One of those communities was Bethlehem, a Moravian town whose residents opened their homes and buildings to help shelter and treat wounded soldiers. The three-story stone Single Brethren’s House at Church and Main streets, now part of Moravian College, served as a hospital for hundreds of soldiers, many of whom fought with Washington after a British victory at the Battle of Brandywine in September 1777. Among the wounded was the Marquis de Lafayette, who spent two months in Bethlehem before rejoining the Continental Army.
Many of the soldiers, arriving in Bethlehem on exposed wagons pulled along dirt roads, died from typhus and smallpox.
Mount Lebanon, a grassy hillside in west Bethlehem – just west of today’s Route 378 – was used as an unmarked cemetery for at least 500 American Revolutionary War soldiers who died in the town between 1776 and 1778. Their comrades buried them there, out of sight from snooping loyalists and to avoid damaging morale.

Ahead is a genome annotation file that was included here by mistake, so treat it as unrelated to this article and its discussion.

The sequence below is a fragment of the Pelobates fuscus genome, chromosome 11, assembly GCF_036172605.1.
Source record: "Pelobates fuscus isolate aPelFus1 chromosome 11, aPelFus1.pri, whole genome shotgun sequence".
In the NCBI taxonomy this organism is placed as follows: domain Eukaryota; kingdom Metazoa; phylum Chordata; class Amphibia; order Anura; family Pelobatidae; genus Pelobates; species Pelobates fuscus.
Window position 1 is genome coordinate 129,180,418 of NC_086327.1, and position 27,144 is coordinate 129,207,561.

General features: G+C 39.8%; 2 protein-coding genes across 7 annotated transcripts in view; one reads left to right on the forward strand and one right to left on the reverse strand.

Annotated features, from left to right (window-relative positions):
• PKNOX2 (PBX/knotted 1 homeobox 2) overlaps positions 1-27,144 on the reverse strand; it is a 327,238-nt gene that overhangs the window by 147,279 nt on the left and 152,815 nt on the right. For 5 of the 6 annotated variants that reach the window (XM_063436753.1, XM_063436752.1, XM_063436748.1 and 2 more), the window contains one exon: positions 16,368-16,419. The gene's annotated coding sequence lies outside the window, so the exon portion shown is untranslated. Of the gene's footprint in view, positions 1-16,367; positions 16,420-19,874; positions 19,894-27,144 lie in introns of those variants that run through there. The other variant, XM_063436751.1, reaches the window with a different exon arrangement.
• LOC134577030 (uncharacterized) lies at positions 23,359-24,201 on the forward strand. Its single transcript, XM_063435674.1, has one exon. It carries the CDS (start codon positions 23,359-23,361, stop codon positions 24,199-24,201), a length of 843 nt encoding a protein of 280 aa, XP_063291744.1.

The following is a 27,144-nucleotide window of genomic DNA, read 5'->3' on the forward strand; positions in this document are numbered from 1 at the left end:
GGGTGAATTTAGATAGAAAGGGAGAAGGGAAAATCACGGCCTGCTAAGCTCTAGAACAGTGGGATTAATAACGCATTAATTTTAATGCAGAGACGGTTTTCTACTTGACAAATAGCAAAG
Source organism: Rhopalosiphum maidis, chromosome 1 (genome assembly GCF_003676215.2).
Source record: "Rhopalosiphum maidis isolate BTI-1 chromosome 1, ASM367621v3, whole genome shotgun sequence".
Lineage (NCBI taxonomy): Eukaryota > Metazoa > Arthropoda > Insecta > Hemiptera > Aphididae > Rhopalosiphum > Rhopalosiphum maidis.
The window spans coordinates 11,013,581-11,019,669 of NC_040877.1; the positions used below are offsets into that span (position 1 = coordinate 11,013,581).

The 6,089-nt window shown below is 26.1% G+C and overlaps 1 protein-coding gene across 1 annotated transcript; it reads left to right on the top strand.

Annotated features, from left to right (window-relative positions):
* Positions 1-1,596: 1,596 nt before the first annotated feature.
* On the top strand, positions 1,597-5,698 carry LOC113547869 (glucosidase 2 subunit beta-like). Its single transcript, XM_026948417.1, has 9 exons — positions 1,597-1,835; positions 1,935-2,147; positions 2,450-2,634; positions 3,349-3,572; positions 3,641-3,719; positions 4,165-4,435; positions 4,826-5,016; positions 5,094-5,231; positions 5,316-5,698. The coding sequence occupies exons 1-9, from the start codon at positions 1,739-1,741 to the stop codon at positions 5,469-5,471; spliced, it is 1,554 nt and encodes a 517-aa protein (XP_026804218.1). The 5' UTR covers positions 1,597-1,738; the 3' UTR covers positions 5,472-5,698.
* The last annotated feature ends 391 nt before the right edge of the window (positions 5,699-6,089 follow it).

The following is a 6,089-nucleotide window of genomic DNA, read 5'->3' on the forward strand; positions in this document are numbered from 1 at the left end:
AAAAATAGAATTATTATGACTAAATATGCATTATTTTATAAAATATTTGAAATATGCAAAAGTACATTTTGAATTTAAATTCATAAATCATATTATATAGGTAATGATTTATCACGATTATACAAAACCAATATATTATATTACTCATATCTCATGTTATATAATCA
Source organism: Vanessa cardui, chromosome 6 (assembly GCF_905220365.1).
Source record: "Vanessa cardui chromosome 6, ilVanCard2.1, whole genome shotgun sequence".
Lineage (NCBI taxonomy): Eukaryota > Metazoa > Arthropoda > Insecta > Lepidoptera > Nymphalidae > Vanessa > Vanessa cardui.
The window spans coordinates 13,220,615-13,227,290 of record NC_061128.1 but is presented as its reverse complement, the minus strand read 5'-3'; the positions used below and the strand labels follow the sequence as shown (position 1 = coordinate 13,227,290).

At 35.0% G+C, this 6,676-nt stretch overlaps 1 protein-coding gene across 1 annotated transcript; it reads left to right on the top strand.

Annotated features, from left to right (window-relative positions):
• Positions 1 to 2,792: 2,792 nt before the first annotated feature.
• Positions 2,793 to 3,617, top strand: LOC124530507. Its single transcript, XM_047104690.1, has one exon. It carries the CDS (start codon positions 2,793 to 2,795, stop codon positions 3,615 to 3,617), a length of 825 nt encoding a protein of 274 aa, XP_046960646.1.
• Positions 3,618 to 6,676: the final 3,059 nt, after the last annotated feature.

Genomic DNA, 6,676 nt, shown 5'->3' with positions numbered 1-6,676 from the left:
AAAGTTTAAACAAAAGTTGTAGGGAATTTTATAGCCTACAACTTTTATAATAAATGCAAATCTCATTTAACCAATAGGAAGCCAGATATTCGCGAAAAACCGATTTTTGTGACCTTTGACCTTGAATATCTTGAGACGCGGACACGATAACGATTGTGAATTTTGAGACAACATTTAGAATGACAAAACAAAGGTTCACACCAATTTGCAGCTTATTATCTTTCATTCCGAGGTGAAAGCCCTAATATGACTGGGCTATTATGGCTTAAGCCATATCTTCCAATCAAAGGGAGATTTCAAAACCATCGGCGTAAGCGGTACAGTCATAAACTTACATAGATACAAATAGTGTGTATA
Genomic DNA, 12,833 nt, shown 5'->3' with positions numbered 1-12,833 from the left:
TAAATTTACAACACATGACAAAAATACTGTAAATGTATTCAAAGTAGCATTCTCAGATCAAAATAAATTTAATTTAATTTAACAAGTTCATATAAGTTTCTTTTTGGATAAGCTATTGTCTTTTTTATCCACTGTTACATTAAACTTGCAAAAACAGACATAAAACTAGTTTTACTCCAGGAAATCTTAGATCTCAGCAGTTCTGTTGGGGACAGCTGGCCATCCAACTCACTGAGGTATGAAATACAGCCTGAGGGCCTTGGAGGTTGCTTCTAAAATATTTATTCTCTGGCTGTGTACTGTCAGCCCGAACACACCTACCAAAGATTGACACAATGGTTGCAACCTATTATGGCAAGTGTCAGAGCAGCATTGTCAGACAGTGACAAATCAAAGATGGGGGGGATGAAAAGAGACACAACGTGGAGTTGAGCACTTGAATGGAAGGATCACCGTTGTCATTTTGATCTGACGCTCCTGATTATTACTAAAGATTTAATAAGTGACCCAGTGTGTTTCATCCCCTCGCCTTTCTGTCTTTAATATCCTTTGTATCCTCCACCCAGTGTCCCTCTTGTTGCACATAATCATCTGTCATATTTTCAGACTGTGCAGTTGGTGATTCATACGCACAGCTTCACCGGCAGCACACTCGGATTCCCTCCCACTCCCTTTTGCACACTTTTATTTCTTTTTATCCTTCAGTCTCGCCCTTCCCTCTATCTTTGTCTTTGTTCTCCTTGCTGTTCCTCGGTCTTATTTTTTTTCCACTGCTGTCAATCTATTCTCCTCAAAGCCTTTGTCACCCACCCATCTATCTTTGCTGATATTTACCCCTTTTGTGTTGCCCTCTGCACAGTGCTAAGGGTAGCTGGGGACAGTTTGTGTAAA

In 1996, the city honored all of their sacrifices, and laid to rest three Revolutionary War soldiers who spent their last days in the Bethlehem field hospital. Their remains had been unearthed the previous year from a Pennsylvania Historical and Museum Commission archaeological site in west Bethlehem.
“We do not know their names nor their families nor their suffering,” then-U.S. Rep. Paul McHale said during the interment ceremony. “We know only that they gave their lives for a cause greater than themselves.”